As the cable cars that connect downtown Medellín – Colombia’s second city – to the hillside slums pass overhead, a band of teenage cyclists have gathered at the side of the road. Vallejuelos is a downtrodden neighbourhood, rife with crime and unemployment, but “gravity biking” is helping some kids escape their troubles.
As the name suggests, gravity biking involves steep descents. Enthusiasts strip a typical bike to its frame and build it back up from scratch. To improve descending speed (which can reportedly reach up to 77 mph), riders weld weights to their contraptions. Pedals are superfluous: to climb the hills riders hang on to passing trucks, sometimes using homemade hooks on a line.
Estiven Hurtado is an avid gravity cyclist and has lived in Vallejuelos his whole life. “We live for gravity biking here,” he says, lugging his modified bike behind him, emblazoned with the visage of the drug lord Pablo Escobar, Medellín’s most infamous son. “It’s a way of life for anyone who lives up in the communes.”
Gravity biking can be found across Colombia, but it is most popular in Medellín and surrounding towns owing to the steep Andean mountains. But the nascent sport is as dangerous as it sounds, and last year one nearby town, La Ceja, banned it outright.
“Given the grave danger, the decision was made to prohibit the circulation of bicycles modified by hand for this sport throughout the territory,” said La Ceja’s council at the time.
Hours after meeting the Guardian, Hurtado is left injured at the side of the road after colliding with a motorcyclist on a tight bend down the hillside. Almost everyone who practices gravity biking at some point ends up in a similar situation.
“It’s the risk we run around here, but we get used to it,” says Marlon Muñeton, who at only 16 is seen as a leader among the gravity biking community. Shortly after the BBC published a video of his exploits last month, he had an accident, narrowly escaping serious injury and doing irreparable damage to his bike. He had twice before been gravely injured after crashing, nearly dying both times. His shaved head carries several scars.
His mother, Jessica, speaks for much of the community. “They are fools the way they hurtle down the highways,” she says in her ramshackle single-room home overlooking the city. “Just look how many scars they all have.”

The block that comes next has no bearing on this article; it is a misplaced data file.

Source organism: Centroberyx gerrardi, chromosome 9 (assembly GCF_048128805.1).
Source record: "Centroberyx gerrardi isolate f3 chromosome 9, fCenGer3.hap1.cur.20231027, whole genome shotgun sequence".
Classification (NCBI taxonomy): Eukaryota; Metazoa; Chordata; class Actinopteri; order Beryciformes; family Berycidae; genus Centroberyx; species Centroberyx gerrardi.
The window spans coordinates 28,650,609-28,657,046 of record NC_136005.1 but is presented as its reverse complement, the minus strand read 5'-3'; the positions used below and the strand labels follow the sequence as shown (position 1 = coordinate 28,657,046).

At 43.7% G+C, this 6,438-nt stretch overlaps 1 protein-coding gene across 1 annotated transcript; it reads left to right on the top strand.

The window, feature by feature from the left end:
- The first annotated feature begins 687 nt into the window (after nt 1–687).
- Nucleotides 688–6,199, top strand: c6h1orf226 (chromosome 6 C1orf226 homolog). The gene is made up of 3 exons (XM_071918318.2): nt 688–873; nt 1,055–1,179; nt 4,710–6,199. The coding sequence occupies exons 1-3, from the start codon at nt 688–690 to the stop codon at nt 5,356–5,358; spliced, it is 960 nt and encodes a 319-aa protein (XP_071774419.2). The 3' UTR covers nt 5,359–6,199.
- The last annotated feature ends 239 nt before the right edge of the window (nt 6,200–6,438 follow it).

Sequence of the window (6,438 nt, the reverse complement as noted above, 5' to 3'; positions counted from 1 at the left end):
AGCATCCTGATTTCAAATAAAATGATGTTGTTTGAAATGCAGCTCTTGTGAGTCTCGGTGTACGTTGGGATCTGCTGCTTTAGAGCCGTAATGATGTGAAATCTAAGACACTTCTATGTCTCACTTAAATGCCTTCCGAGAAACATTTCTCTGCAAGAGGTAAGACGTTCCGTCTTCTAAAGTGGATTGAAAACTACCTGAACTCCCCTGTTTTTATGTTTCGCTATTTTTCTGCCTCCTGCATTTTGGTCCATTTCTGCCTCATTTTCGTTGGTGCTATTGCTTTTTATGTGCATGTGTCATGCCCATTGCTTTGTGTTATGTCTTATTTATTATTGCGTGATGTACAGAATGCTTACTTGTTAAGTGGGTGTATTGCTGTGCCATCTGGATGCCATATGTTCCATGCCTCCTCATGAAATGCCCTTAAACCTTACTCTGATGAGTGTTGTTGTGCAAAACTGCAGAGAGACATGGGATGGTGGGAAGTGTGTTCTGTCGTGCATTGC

The pastime has exposed fault lines in the neighbourhood where crime and unemployment are rampant. Criminal gangs and drug traffickers control much of Medellín’s slums, and Estiven Hurtado’s bike was confiscated by one of their members after his crash.
“These kids often come from broken homes, and often fall into drug abuse,” says Natalia Montoya, a psychologist at the local school. “It’s a self-destructive way of escaping the reality of their lives.”
Three cyclists from Vallejuelos have died this year, with accidents a regular occurrence. Montoya’s school, where most of the children in the neighbourhood study, engages in campaigns to encourage rider safety, donating helmets. One particular issue is the practice of pillion riders, who are at more risk due to not being in control. Lights are almost never used.
“If done safely, it is a good outlet for all of the stress that they have,” Montoya says. “But there is still a lot more to do.”
Riders prefer night-time as the roads are less busy, allowing them to pick up greater speed.
Despite the risks, and despite regular altercations with the police who patrol the highways, it looks like gravity biking is here to stay.
As night falls, one group of riders waits at the roadside for a truck to latch on to. Among them is Juan Pablo Morales, who just a week earlier fell from his bike, badly grazing his face and chin. The accident has done little to dissuade him.
“It’s not the first and it’s not the last,” he says, grinning broadly. “It’ll take the most serious accident possible to stop me.”